It is so cold outside! It's snowing and these dark days before Christmas sure makes me just want to curl up on the couch, grab a good book and hide from the elements. But no such luck! I need to head out in this weather to get some last-minute groceries, the Sunday  newspaper and maybe a stocking stuffer or two. Sinterklaas has come and gone, now it's time for the Kerstman!
With all the eating, baking, sampling and tasting that is going on these days in this household, there is very little need for a full meal. But a quick pick-me-up cup of soup during this time really hits the spot.
Today, I made a quick mosterdsoep, a mustard soup. A variety of regions in The Netherlands produce coarse grain mustards, like Doesburg, Groningen and the Zaanstreek area, all with a slight variation on flavor, coarseness and ingredients. It is a traditional item served with many of our foods: it's hard to imagine bitterballen or kroketten without mustard, or a gehaktbal on bread, without a generous lick of the creamy, dark yellow condiment.
Mosterdsoep is a velvety, creamy soup that tastes like, well, mustard. Select a coarse grain mustard if you can find it, preferably a Doesburgse or Zaanse Mosterd. If not, try something like Grey Poupon Harvest Coarse Ground mustard for a valid substitute. It is best with some crispy bacon garnish, and a slice of rustic bread.
1 small leek
2 tablespoons butter
2 tablespoons flour
4 cups chicken or vegetable broth
4 tablespoons of coarse grain mustard

Wash and thinly slice the leek, white part only. Melt the butter in a pan and slowly sweat the vegetable. When it starts to release its lovely fragrance, stir in the flour to make a roux. Carefully continue to stir the butter and flour until it's come together, much like a paste, until it’s slightly golden. Now add the broth little by little, all the while stirring, making sure the roux incorporates all the liquid. Make sure there are no lumps. Bring to a boil, and boil for a good five minutes, until the soup thickens slightly. Turn down the heat to simmer, stir in the mustard and stir slowly until it dissolves. Taste. Adjust the flavor with some more mustard or a bit of salt if needed. 

Mosterdsoep can be served as is, or with some crispy bacon as a garnish.


The Christmas season is one of many gezellige evenings together. We take the time to visit with friends and family over coffee and a slice of banketletter or a piece of speculaas. Or we spend some needed alone time, going through the many recipe magazines available, to plan our Christmas menu while nibbling on some leftover kruidnoten from Sinterklaas.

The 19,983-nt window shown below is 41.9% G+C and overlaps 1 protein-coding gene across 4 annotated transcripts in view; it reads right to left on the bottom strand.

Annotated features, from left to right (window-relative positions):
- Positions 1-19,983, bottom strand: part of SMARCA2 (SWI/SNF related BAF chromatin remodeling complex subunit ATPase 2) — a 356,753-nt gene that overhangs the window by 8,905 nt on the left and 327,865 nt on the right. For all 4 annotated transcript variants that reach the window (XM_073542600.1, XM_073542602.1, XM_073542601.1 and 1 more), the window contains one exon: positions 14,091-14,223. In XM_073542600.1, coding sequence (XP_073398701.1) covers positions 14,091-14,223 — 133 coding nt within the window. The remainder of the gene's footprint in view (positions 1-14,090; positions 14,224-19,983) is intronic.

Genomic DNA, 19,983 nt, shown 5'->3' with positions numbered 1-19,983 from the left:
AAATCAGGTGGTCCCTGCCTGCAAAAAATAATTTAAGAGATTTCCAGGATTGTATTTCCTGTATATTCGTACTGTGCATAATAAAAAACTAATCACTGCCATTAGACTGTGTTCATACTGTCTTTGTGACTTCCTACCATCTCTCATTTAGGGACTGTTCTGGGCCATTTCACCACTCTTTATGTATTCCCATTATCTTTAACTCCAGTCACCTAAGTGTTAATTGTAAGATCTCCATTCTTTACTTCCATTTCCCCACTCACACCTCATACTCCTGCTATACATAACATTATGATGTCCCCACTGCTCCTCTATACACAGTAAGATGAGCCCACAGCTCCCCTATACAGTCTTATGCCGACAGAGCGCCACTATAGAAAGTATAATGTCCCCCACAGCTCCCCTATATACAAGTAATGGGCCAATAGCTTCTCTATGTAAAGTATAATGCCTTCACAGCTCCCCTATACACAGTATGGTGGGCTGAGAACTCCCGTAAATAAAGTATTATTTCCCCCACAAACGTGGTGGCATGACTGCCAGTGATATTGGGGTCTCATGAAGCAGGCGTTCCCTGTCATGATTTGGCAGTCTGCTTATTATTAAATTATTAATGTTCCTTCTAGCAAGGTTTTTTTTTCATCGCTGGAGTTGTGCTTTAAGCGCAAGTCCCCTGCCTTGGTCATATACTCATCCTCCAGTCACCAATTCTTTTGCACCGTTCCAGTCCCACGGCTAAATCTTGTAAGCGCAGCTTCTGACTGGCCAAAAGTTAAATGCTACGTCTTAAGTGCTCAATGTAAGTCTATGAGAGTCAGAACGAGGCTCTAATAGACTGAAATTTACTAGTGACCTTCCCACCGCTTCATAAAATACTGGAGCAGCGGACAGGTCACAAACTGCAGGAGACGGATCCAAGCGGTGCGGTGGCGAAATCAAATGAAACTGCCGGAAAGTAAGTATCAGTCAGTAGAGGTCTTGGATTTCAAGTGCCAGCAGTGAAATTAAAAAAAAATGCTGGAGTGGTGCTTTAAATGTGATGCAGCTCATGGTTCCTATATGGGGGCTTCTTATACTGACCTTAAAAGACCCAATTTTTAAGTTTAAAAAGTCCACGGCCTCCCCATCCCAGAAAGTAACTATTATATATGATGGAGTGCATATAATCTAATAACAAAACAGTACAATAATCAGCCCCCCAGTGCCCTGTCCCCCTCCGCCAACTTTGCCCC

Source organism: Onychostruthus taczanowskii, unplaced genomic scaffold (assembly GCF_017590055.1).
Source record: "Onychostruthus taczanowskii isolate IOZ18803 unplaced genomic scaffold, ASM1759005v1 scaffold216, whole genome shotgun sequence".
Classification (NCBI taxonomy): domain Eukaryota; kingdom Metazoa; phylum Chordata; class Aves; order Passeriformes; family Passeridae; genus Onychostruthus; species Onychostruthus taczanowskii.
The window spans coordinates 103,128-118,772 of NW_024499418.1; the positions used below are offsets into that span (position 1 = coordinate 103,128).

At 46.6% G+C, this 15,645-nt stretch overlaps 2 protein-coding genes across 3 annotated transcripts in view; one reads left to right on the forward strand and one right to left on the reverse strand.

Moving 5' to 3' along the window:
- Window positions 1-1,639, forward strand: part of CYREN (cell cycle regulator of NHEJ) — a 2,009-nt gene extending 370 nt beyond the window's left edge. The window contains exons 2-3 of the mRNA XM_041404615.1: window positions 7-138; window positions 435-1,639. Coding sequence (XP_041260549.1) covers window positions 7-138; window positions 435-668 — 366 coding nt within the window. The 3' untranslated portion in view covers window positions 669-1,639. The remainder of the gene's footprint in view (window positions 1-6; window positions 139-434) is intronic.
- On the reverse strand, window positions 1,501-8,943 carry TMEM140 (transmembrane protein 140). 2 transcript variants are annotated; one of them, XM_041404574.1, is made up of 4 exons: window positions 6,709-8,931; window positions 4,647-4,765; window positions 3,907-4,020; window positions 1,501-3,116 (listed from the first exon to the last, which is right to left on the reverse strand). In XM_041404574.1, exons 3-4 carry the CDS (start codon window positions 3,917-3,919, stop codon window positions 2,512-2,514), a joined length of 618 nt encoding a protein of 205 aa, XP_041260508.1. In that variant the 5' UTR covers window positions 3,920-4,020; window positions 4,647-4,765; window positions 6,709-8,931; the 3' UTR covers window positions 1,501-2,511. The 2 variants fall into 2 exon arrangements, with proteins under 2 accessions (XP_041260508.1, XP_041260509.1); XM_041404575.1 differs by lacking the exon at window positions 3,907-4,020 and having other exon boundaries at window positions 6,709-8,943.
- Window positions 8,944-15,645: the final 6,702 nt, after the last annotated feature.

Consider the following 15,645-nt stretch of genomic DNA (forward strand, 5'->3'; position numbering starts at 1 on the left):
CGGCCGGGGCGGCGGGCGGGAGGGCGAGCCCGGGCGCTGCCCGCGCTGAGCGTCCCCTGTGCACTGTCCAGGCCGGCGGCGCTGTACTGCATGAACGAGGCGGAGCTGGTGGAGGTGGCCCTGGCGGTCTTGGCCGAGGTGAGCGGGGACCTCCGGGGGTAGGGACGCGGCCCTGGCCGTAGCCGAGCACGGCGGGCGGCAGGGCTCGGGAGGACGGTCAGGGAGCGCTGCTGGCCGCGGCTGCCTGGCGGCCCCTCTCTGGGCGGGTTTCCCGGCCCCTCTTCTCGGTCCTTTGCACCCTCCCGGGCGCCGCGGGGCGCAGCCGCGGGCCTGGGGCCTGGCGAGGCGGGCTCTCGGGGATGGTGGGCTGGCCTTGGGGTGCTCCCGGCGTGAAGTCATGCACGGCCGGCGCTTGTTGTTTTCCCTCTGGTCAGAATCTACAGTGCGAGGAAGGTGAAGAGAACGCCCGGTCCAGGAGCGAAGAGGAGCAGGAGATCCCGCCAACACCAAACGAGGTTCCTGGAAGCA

This season has some of the richest baked goods: they're heavy on sugar, dried fruits and nuts. Many of these traditional recipes stem from the times that families would bring out their best items out of food storage to share with each other. The best sausages, hams and dried meats would appear on the table, together with specialty items such as oranges and other exotic luxuries. This was a serious time to celebrate!

It is also a time of rich, luxurious breads. Kerststol, a rich buttery bread studded with dried fruits and almond paste, is found in stores and bakeries during this time of year. Many a breakfast or morning coffee will include a slice of buttered stol, just to set the mood. Christmas is celebrated during two days, the 25th and 26th of December, and is a great way to showcase your cooking and baking skills by inviting friends and family to come and celebrate with you!

A regional, rich bread that used to appear during these festive days but is now available year-round, is the duivekater. Predominantly present in the province of North-Holland, in the Amsterdam area and the Zaanstreek, the duivekater is a rich, sweet white bread, flavored with lemon zest and is lovely by itself or toasted and served with a lick of butter. The real interesting part about the bread is the shape: it is thought that the duivekater was a sacrificial offering, from Germanic origen, a bread that replaced an actual, physical sacrifice to the gods. If the gods were pleased, the devil would stay away. As the bread is shaped like a bone, a shinbone perhaps, it is assumed that the bread replaced an animal offering (kater = tomcat) . The richly decorated body of the bread represents the shaft, and both ends are shaped like medials, or the lumpy bits at the end of a bone.

But let's not dwell on that too much! The bread is represented throughout history on several paintings by Jan Steen and Pieter Aerts, and although it has lost some of its popularity, it can still be found in the Zaanstreek, albeit less decorated. It's a heavy, sweet, dense white bread, with a wonderful hint of lemon.

3 cups cake flour
1 cup all-purpose flour
1 cup milk
1 tablespoon and 2 teaspoons active dry yeast
3/4 cup sugar
3 tablespoons powdered milk
2 teaspoons salt
2 tablespoons butter, softened
Zest of one lemon
1 egg

Mix the two flours. Warm the milk, add the yeast and a pinch of sugar, set aside to proof. In the meantime, mix in the rest of the sugar, the powdered milk and the salt with the flours. When the yeast is bubbly, mix it in with the flours. Depending on whether you're a light or heavy scooper, you may need to add a little bit of milk to make it a pliable, workable dough. Add the butter and lemon zest, and knead the dough until it's pillowy and soft, but not sticky. Oil a bowl, add the dough and cover for its first rise.

Knead the dough a second time and shape it into a log. Cover and let it rest for five minutes. Now cut about 2 inches on each side and curl the dough inwards (like on the picture) or outward, whichever you prefer, you are trying to achieve something that vaguely looks like a bone.